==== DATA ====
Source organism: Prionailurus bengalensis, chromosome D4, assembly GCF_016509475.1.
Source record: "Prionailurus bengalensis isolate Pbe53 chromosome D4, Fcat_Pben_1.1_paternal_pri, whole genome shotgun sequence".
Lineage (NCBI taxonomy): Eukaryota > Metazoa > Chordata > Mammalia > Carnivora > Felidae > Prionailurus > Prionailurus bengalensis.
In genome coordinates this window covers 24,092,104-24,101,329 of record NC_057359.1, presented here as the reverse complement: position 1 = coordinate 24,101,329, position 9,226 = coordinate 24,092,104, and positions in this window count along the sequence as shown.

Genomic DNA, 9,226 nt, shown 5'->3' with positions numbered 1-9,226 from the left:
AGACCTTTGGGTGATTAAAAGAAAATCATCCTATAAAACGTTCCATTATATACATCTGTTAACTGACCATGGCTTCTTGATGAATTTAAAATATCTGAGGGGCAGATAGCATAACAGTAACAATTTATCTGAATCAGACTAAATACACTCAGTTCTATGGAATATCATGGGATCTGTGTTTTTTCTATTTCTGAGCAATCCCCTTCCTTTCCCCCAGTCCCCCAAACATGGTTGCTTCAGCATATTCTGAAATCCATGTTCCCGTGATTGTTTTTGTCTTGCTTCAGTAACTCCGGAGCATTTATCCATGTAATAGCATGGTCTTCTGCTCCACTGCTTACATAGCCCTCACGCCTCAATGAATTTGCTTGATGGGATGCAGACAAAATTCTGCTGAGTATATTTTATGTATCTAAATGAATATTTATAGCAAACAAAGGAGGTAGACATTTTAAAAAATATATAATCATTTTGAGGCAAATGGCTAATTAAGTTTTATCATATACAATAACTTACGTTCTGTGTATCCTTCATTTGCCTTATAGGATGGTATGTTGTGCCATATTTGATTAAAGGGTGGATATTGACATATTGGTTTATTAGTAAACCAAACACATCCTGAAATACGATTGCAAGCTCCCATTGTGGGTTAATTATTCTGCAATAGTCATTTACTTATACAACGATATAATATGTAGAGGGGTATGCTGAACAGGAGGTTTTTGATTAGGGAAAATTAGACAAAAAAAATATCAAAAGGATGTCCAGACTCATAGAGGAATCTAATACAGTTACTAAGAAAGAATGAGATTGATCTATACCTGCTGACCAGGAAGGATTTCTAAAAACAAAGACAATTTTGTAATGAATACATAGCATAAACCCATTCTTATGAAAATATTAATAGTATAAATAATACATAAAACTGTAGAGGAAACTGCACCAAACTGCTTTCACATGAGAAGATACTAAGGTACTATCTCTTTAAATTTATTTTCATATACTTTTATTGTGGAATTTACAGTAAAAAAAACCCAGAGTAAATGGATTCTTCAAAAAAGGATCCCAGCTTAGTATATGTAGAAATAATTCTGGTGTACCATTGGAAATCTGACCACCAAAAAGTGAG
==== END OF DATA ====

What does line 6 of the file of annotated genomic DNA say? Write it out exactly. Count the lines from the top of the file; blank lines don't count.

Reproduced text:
AGACCTTTGGGTGATTAAAAGAAAATCATCCTATAAAACGTTCCATTATATACATCTGTTAACTGACCATGGCTTCTTGATGAATTTAAAATATCTGAGGGGCAGATAGCATAACAGTAACAATTTATCTGAATCAGACTAAATACACTCAGTTCTATGGAATATCATGGGATCTGTGTTTTTTCTATTTCTGAGCAATCCCCTTCCTTTCCCCCAGTCCCCCAAACATGGTTGCTTCAGCATATTCTGAAATCCATGTTCCCGTGATTGTTTTTGTCTTGCTTCAGTAACTCCGGAGCATTTATCCATGTAATAGCATGGTCTTCTGCTCCACTGCTTACATAGCCCTCACGCCTCAATGAATTTGCTTGATGGGATGCAGACAAAATTCTGCTGAGTATATTTTATGTATCTAAATGAATATTTATAGCAAACAAAGGAGGTAGACATTTTAAAAAATATATAATCATTTTGAGGCAAATGGCTAATTAAGTTTTATCATATACAATAACTTACGTTCTGTGTATCCTTCATTTGCCTTATAGGATGGTATGTTGTGCCATATTTGATTAAAGGGTGGATATTGACATATTGGTTTATTAGTAAACCAAACACATCCTGAAATACGATTGCAAGCTCCCATTGTGGGTTAATTATTCTGCAATAGTCATTTACTTATACAACGATATAATATGTAGAGGGGTATGCTGAACAGGAGGTTTTTGATTAGGGAAAATTAGACAAAAAAAATATCAAAAGGATGTCCAGACTCATAGAGGAATCTAATACAGTTACTAAGAAAGAATGAGATTGATCTATACCTGCTGACCAGGAAGGATTTCTAAAAACAAAGACAATTTTGTAATGAATACATAGCATAAACCCATTCTTATGAAAATATTAATAGTATAAATAATACATAAAACTGTAGAGGAAACTGCACCAAACTGCTTTCACATGAGAAGATACTAAGGTACTATCTCTTTAAATTTATTTTCATATACTTTTATTGTGGAATTTACAGTAAAAAAAACCCAGAGTAAATGGATTCTTCAAAAAAGGATCCCAGCTTAGTATATGTAGAAATAATTCTGGTGTACCATTGGAAATCTGACCACCAAAAAGTGAG